1. The imminent requirement applies to criminalizing incitement, not threats.

      2. We certainly are in a civil war now.

        1. And you are in the vanguard of the Keyboard Kommandoes.

          So brave!!

    2. As did I. It seemed obvious to me, but I suppose you need to be familiar with certain patterns of language.

      The denial of the motion to dismiss … I’d love to see a little more depth analysis by the judge. Her standard of “… a reasonable jury could conclude that Defendant intended ACLU personnel to feel threatened …” doesn’t seem like enough me, and the parsing out of other parts of the blurb (e.g. GO TRUMP GO!”) also seems incorrect, as it forms part of the context needed to evaluate the supposed true threat. In fact, it seem almost as if the “You want a civil war” has been removed from the analysis as well.

      I can think of much obviously protected speech that this standard would allow to go to trial.

      1. Arrgh! That should be “…in-depth analysis…” and “…enough to me…”

  3. I’m surprised that the defendant didn’t argue the conditional nature of the threat. Or in the alternative, I’m surprised that the judge didn’t address that argument in the opinion.

    1. The fact that the twitter post was conditional is probably a big part of the reason why he wasn’t charged for it in the indictment. He was charged only for the Facebook post, which was not conditional.

      1. I’m not saying that the Facebook post was clearly conditional. But I think it could be argued that it was conditional. I think a reasonable person could take the opening sentence to mean… ‘if you bitches want a physical civil war.. I’m game..”

        That’s consistent with how people often speak. Questions or conditions aren’t always indicated by, e.g., the inclusion of an if at the beginning. People, at least people I know, will often say something like ‘you want my help, I’m there’ meaning something like ‘if you want my help, I’ll be there.”

        1. That’s how I read it too, as a conditional “if you engage in (specified unlawful action) then I’m going to (True Threat, or maybe hyperbole).”

          The question then becomes, is a true threat of a lawful action itself unlawful? Here I’m postulating (and you may disagree, but it’s a slightly different question then) that acting as the militia in defense of the Union against insurrectionists a la the Whiskey Rebellion is a lawful act, as that’s the predicate and threat when taken in context.

          To put it another way, is it an unlawful true threat if you put a sign by your back door, skylights, etc, that reads, “Burglars are hostum humani generis and will be treated that way at 1,200 FPS?” It’s a true threat to commit a lawful act – shooting a burglar, but is it prohibitable?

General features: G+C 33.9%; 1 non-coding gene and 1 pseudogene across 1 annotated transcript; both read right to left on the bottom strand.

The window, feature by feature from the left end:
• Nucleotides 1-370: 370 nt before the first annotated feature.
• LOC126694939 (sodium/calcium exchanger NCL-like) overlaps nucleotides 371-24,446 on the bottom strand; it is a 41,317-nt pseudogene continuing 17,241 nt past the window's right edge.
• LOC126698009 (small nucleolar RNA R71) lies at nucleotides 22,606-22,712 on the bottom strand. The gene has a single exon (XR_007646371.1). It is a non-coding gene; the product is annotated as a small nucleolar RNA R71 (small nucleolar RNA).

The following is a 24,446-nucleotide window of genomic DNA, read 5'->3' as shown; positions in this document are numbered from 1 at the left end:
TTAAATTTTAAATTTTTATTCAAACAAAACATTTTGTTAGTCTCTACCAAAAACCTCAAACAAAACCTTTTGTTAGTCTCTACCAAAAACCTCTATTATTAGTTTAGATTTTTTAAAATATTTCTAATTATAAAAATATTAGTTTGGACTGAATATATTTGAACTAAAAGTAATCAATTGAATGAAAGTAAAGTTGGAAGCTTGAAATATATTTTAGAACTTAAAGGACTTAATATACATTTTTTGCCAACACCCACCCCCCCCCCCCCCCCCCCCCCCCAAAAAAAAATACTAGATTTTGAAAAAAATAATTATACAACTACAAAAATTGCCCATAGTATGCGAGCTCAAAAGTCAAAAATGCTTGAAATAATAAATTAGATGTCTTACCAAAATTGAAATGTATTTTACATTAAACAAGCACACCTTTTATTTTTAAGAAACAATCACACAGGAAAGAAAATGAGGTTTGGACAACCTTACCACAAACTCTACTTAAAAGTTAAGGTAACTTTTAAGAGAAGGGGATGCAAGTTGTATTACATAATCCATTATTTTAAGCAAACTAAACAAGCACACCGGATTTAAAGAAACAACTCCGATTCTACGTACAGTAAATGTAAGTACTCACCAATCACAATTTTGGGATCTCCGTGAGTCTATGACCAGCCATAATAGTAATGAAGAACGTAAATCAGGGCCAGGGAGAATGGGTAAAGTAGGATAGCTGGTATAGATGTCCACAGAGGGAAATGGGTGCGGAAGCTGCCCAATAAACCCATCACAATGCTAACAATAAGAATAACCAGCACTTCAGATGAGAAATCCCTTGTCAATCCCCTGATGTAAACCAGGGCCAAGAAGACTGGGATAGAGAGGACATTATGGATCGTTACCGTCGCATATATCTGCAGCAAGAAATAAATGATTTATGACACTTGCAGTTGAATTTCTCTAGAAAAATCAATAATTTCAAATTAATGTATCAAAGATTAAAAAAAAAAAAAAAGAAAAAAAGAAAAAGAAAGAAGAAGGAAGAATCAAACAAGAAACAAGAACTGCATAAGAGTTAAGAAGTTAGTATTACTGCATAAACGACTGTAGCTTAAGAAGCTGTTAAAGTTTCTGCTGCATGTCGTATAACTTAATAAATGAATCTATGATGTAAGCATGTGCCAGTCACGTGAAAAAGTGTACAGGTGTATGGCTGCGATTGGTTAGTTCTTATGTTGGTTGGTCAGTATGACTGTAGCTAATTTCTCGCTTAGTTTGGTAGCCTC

Morally I think the answer has to be No, or literally every cop whose ever said, “put the gun down or I’ll shoot” (which I think we all prefer over them shooting first) should be prosecuted for making a true threat.

          At the same time, if the state can show that this wasn’t a conditional threat in response to an unlawful action (insurrection via civil war), such as perhaps by showing plans to carry out the described acts without the predicate, then they’ve demonstrated that it wasn’t a protected predicated act, but rather a direct true threat (and they could potentially prosecute for the early stages if committing the threatened acts too, depending instate law).

          So I find the judges answer right, but not sufficient: the state must prove that this is not a conditional threat beyond the already necessary proof that it was intended to threaten harm – and that question is a mixed question of law and fact for the judge rather than the jury alone.

          1. But to say “it could be argued that it was conditional” is also to say that it could be argued that it wasn’t conditional — that is, that a reasonable jury could find that it wasn’t conditional. The judge’s job at this stage is whether it’s so obvious that it’s not a true threat that it can’t be argued. To make statements like “it could be argued” and “my reading is” is to admit the matter is arguable and other readings are possible.

            1. I think that’s fair enough. I occasionally make conditional threats, but I always make the conditional crystal clear. If you’re going to be making threats, you’ve got to be careful how you word them.

  4. Sorry, this guy crossed the line from hyperbole to threat. The lawyers here can address how far over the line this guy went….but he went over the damned line and should be held to account for that. I am not buying the conditionality argument at all.

    James Hodgkinson made numerous threats that were considered hyperbole. In today’s environment, can you really be sure of the distinction between hyperbole and threat?

    1. I don’t think the decision requires taking into account today’s environment. Of course those working at the ACLU would rationally feel threatened, as would just about any professor with a student on FB threatening to go all Virginia Tech on the law school if his demands are not met immediately.

  5. You know, if we just stopped giving allowance for threats as long as they aren’t “true” enough, and started treating all threats as true, we might not have as many people making untrue threats.

    1. Yes, obviously. And if we didn’t allow truth as a defense to a defamation claim, and started treating all negative claims as defamation, we’d have fewer people saying truthful but negative things. But we don’t want to punish people for saying truthful but negative things.

Please to post comments

Comments are closed.